Until recently CD11c antibodies have been limited to use on fresh frozen tissue, flow cytometry or cell smears (Figure 2). The availability of clone 5D11 allows the diagnosis, and monitoring of residual disease following therapy, in formalin-fixed spleen or bone marrow (Figure 3).10
b. B-cell Lymphoproliferative Disorders
CD11c is rarely expressed by small B-cell lymphoproliferative disorders other than HCL. Rare cases of chronic lymphocytic leukaemia (CLL) / small lymphocytic lymphoma and splenic marginal zone lymphoma have been reported to be positive, but, in general, the CD11c expression is weak.11 Flow cytometric analysis has demonstrated that the intensity of CD11c expression in HCL to be 30-fold greater than in CLL / small lymphocytic lymphoma and splenic marginal zone lymphoma12 demonstrating its diagnostic utility in the differential diagnosis of small B-cell malignancies. A small number of cases of lymphoplasmacytic lymphoma/ Waldenstrom macroglobulinemia have also been shown to have some weak CD11c expression by flow cytometry.12 However, in a recent study using 5D11 in fixed tissue biopsies, with or without decalcification, the CD11c is virtually always negative in these non-hairy cell small B-cell lymphoproliferative disorders.10 Very rare cases of diffuse large B-cell lymphoma have been reported to express CD11c antigen.
c. Acute Myeloid Leukaemia
Expression of CD11c by monocyte progenitors is useful for the sub-classification of acute myeloid leukaemia (AML). Up to 50% of AML with monocytoid differentiation (acute monoblastic leukaemia, acute monocytic leukaemia and acute myelo-monocytic leukaemia) are CD11c positive, as demonstrated by immunophenotyping of cell smears and by flow cytometry.14, 15 Other types of AML, and specifically acute promyelocytic leukaemia, which express monocyte associated antigen CD68, are CD11c negative. Assessment of bone marrow trephine biopsies of AML with 5D11 has shown positivity in approx-imately 25% of cases. All of these had morphological evidence of monocytoid differentiation.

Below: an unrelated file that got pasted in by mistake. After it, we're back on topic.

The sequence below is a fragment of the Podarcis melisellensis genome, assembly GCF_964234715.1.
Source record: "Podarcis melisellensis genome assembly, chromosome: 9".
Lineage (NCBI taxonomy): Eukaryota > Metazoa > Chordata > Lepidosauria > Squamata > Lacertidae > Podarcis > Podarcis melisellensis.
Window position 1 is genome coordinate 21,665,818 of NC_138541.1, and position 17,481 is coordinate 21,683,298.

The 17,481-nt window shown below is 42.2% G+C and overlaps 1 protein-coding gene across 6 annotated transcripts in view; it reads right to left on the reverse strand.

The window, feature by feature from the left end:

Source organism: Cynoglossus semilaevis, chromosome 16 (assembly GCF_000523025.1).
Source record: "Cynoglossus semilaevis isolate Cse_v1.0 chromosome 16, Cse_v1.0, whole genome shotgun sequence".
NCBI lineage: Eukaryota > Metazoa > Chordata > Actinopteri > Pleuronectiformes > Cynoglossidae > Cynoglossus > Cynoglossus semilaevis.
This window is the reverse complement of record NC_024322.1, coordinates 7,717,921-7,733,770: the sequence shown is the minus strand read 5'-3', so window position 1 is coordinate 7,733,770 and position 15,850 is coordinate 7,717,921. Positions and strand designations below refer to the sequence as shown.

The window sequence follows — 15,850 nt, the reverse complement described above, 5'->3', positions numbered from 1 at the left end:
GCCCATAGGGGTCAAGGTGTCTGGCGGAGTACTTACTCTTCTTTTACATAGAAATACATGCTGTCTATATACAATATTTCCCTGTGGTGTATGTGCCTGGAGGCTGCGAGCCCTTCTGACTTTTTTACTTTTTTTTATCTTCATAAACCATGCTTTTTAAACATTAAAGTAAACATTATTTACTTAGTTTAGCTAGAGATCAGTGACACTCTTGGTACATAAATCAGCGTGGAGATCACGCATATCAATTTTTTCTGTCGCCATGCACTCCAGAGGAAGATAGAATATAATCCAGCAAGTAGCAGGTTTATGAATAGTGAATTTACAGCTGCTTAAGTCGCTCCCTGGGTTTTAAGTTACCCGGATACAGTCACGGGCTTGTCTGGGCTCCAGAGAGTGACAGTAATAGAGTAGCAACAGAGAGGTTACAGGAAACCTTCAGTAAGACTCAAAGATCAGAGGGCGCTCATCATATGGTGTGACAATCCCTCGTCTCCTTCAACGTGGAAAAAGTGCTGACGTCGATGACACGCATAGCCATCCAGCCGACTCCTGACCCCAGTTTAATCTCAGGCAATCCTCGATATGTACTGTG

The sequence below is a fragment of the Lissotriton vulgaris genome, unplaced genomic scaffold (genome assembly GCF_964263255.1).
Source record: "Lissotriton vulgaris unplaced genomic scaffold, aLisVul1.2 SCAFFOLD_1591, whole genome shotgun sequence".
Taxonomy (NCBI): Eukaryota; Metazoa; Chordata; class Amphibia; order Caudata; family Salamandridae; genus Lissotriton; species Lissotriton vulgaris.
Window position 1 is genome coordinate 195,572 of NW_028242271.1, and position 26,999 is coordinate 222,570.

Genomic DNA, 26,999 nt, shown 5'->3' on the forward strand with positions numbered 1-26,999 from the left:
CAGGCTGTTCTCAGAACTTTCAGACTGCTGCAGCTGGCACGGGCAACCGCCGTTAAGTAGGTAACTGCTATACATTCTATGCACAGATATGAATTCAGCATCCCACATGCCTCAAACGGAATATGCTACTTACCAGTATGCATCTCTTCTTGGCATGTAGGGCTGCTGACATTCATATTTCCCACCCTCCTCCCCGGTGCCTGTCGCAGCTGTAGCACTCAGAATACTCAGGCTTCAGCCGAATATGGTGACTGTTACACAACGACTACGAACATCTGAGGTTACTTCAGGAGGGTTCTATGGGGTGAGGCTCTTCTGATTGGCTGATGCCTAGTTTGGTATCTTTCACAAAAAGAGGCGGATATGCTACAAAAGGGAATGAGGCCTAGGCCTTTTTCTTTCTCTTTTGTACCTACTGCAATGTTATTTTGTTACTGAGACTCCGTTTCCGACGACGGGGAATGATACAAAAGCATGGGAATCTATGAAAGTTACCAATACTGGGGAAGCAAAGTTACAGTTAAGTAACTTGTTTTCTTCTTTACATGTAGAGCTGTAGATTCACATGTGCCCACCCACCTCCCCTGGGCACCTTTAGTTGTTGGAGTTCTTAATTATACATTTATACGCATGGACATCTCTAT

d. Systemic Mastocytosis
Mastocytosis is a neoplasm with proliferation and accumulation of abnormal mast cells in one or more organ system of the body including the skin, bone marrow, liver and spleen. When there is significant bone marrow involvement the condition is termed systemic mastocytosis. Normal mast cells characteristically express CD9, CD68 and CD117 antigens, and contain high levels of tryptase, whereas pathological mast cells in mastocytosis show aberrant expression of CD2 and CD25 antigens and over-express cell surface complement-associated molecules. Specifically CD11c and CD35, complement receptors, and CD59, the complement regulatory molecule, are increased in mastocytosis.16, 17 This aberrant expression of CD11c, together with CD2 and CD25, can be utilized in the diagnosis and moni-toring of mastocytosis in tissue biopsies. Clone 5D11 can be used for the assessment of bone marrow trephines in patients with suspected systemic mastocytosis and for disease monitoring (Figure 4).
e. Histiocytic and Dendritic Cell Neoplasms
Tumors of histiocytes and dendritic cells are rare and consequently there are few studies of the neoplastic cell phenotype. The non-neoplastic counterparts of these disorders are known to express CD11c antigen. Early work on fresh tissue showed histiocytic sarcomas to be positive for CD11c as well as macrophage-associated lysozyme and CD68.15,18 A case of Langerhans’ cell histiocytosis was CD11c positive with antibody 5D11 (Figure 5).
f. Aggressive Natural Killer Cell Leukaemia / Lymphoma
Aggressive natural killer cell lymphoma / leukaemia is a rare and highly aggressive disorder characterized by systemic proliferation of natural killer cells. Bone marrow, lymph node and splenic involvement are common. The leukemic cells have a natural killer cell-associated phenotype expressing CD2, CD16 and CD56 antigens. They are generally CD11c and CD11b positive.